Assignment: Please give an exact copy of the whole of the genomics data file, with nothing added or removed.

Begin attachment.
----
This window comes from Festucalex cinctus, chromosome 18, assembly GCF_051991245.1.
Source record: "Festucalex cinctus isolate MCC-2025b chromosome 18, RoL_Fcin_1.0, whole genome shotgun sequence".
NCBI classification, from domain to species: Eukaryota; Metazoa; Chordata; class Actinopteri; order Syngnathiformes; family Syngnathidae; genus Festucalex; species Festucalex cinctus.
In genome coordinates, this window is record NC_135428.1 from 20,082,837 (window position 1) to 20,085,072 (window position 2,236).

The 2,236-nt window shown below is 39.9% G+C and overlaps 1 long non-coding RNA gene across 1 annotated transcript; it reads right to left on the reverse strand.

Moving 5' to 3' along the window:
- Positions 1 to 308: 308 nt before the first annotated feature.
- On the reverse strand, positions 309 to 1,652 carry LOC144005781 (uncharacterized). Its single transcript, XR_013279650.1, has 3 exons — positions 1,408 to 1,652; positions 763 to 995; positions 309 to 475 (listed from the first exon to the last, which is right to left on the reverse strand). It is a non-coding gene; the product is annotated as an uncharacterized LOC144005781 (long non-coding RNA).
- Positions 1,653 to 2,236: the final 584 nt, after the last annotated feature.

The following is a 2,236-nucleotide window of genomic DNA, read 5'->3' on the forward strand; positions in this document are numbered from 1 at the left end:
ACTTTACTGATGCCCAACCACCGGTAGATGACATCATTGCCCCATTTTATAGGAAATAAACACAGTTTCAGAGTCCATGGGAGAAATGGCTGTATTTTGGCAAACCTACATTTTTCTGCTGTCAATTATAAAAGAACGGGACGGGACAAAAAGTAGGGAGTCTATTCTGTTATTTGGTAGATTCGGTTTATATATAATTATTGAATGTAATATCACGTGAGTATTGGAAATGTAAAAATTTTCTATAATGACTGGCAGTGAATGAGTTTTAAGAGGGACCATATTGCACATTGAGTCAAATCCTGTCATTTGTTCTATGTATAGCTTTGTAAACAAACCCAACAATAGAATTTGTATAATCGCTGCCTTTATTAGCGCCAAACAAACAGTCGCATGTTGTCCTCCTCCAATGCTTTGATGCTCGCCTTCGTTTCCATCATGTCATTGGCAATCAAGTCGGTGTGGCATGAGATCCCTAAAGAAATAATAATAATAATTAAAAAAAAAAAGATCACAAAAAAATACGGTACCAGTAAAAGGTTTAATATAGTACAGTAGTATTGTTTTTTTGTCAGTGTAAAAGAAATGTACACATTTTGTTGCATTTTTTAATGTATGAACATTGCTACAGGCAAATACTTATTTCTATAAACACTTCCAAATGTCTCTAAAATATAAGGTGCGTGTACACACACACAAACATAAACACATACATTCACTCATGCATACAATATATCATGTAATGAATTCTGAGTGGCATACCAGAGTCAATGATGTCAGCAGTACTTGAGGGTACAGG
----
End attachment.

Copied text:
This window comes from Festucalex cinctus, chromosome 18, assembly GCF_051991245.1.
Source record: "Festucalex cinctus isolate MCC-2025b chromosome 18, RoL_Fcin_1.0, whole genome shotgun sequence".
NCBI classification, from domain to species: Eukaryota; Metazoa; Chordata; class Actinopteri; order Syngnathiformes; family Syngnathidae; genus Festucalex; species Festucalex cinctus.
In genome coordinates, this window is record NC_135428.1 from 20,082,837 (window position 1) to 20,085,072 (window position 2,236).

The 2,236-nt window shown below is 39.9% G+C and overlaps 1 long non-coding RNA gene across 1 annotated transcript; it reads right to left on the reverse strand.

Moving 5' to 3' along the window:
- Positions 1 to 308: 308 nt before the first annotated feature.
- On the reverse strand, positions 309 to 1,652 carry LOC144005781 (uncharacterized). Its single transcript, XR_013279650.1, has 3 exons — positions 1,408 to 1,652; positions 763 to 995; positions 309 to 475 (listed from the first exon to the last, which is right to left on the reverse strand). It is a non-coding gene; the product is annotated as an uncharacterized LOC144005781 (long non-coding RNA).
- Positions 1,653 to 2,236: the final 584 nt, after the last annotated feature.

The following is a 2,236-nucleotide window of genomic DNA, read 5'->3' on the forward strand; positions in this document are numbered from 1 at the left end:
ACTTTACTGATGCCCAACCACCGGTAGATGACATCATTGCCCCATTTTATAGGAAATAAACACAGTTTCAGAGTCCATGGGAGAAATGGCTGTATTTTGGCAAACCTACATTTTTCTGCTGTCAATTATAAAAGAACGGGACGGGACAAAAAGTAGGGAGTCTATTCTGTTATTTGGTAGATTCGGTTTATATATAATTATTGAATGTAATATCACGTGAGTATTGGAAATGTAAAAATTTTCTATAATGACTGGCAGTGAATGAGTTTTAAGAGGGACCATATTGCACATTGAGTCAAATCCTGTCATTTGTTCTATGTATAGCTTTGTAAACAAACCCAACAATAGAATTTGTATAATCGCTGCCTTTATTAGCGCCAAACAAACAGTCGCATGTTGTCCTCCTCCAATGCTTTGATGCTCGCCTTCGTTTCCATCATGTCATTGGCAATCAAGTCGGTGTGGCATGAGATCCCTAAAGAAATAATAATAATAATTAAAAAAAAAAAGATCACAAAAAAATACGGTACCAGTAAAAGGTTTAATATAGTACAGTAGTATTGTTTTTTTGTCAGTGTAAAAGAAATGTACACATTTTGTTGCATTTTTTAATGTATGAACATTGCTACAGGCAAATACTTATTTCTATAAACACTTCCAAATGTCTCTAAAATATAAGGTGCGTGTACACACACACAAACATAAACACATACATTCACTCATGCATACAATATATCATGTAATGAATTCTGAGTGGCATACCAGAGTCAATGATGTCAGCAGTACTTGAGGGTACAGG